But in my opinion this answer isn't good to. It's simple skip question how can BH grown if nothing (in theory) can reach even horizon. So 'gap' in this theory still exist.. we must remember that 'observer' of event horizon also exist inside of BH. So also BH can't evaporate in infinite time. ... I need do more research and ask others about that...

You need to understand that it is all about frame of reference.

In the frame of the infaller, everything is happening in real time.

In the frame of the observer, things are time-dilated.

This does not mean that something is not happening. it simply means that things are being perceived differently from different frames of reference.
TopCat22
2 / 5 (4) Mar 28, 2015


Learn a little more about GR or think some of it through ... its all relative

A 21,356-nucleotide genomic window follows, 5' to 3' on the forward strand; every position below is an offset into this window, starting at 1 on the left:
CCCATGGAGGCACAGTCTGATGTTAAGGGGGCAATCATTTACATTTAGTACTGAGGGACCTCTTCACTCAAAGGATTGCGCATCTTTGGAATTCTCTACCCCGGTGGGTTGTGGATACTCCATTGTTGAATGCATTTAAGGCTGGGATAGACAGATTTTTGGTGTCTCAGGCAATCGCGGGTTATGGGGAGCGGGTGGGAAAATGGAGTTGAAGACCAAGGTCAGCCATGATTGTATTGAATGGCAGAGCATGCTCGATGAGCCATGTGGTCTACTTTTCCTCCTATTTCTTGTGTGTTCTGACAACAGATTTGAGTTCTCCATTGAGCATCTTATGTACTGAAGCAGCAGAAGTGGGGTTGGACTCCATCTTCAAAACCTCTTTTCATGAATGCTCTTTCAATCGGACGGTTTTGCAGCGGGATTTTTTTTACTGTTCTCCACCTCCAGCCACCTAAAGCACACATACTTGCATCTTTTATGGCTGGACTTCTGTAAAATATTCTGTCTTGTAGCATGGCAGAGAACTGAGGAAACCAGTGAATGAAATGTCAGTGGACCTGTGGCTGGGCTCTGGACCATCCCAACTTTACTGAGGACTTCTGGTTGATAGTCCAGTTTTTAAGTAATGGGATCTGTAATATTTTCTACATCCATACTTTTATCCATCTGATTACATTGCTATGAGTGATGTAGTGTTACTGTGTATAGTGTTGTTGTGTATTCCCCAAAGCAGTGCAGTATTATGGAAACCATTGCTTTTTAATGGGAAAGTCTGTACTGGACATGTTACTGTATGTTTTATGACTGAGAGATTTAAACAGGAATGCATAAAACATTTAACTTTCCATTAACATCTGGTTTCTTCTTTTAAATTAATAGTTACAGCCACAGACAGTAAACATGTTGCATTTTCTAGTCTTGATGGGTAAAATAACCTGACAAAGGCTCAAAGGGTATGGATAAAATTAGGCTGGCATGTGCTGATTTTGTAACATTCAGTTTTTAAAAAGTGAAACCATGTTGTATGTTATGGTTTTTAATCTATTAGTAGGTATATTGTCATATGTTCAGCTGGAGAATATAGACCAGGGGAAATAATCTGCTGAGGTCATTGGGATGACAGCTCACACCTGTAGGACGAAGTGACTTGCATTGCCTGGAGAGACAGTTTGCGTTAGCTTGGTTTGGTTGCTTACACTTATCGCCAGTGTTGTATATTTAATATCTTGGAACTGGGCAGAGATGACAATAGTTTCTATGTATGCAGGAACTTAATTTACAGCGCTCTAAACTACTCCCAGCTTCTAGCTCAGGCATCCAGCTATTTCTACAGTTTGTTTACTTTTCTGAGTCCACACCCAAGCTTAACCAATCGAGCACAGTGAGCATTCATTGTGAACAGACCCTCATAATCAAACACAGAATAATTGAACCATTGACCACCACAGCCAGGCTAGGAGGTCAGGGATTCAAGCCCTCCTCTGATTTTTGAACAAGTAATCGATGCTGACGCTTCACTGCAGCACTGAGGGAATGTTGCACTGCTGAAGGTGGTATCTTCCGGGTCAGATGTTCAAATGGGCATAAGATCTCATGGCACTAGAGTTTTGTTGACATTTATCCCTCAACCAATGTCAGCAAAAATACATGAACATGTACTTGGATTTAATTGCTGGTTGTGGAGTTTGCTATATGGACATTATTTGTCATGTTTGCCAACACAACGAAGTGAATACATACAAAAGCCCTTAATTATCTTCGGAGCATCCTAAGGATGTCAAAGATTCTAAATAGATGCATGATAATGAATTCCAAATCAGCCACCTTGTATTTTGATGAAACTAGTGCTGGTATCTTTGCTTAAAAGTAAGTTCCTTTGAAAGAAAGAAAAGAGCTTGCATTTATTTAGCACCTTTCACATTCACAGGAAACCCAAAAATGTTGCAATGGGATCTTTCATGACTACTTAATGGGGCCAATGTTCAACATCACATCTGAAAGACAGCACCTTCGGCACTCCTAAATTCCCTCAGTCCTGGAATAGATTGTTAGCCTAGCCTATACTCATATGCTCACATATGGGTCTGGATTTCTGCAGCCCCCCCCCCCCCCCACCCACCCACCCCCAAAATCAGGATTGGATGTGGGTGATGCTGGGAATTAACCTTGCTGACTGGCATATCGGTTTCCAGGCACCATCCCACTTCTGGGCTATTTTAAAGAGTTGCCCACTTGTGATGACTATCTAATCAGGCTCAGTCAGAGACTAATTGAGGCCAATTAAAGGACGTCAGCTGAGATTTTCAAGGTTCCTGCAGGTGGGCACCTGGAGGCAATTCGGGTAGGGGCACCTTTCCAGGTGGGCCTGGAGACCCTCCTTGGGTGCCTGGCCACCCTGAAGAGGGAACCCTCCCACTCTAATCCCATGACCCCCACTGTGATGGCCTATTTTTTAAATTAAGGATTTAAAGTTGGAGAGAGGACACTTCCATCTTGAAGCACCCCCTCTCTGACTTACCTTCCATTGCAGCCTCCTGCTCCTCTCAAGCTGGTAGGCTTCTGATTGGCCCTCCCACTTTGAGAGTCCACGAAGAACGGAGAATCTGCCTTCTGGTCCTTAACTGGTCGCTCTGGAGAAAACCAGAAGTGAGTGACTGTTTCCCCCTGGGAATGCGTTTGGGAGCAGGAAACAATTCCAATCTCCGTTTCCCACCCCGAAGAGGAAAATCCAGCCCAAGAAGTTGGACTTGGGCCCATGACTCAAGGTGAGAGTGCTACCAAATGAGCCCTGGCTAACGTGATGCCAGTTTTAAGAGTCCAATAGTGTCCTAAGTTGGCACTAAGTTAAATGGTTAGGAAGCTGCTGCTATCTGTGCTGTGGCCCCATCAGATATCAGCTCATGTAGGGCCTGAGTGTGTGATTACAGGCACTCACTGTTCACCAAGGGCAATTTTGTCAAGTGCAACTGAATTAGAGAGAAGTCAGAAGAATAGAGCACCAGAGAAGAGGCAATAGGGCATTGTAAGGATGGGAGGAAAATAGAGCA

Gravitational waves (a prediction of GR) are created by the perturbations of gravity by orbiting bodies.

These perturbations are outside of the EH, and radiate further outward.

Again. Because it cannot be observed does not mean it cannot happen.


You are a funny fellow ... I think you actually agree with me but want to argue against just the same.

No one said they do not happen ... what I said is that because of the time dilation relative to an observer we cannot ever see it or measure it. Relative to the black hole the event do occur in their time. To us it occurs only at the end of our time because of relatively and dilation of time
denglish
4.2 / 5 (5) Mar 28, 2015


Learn a little more about GR or think some of it through ... its all relative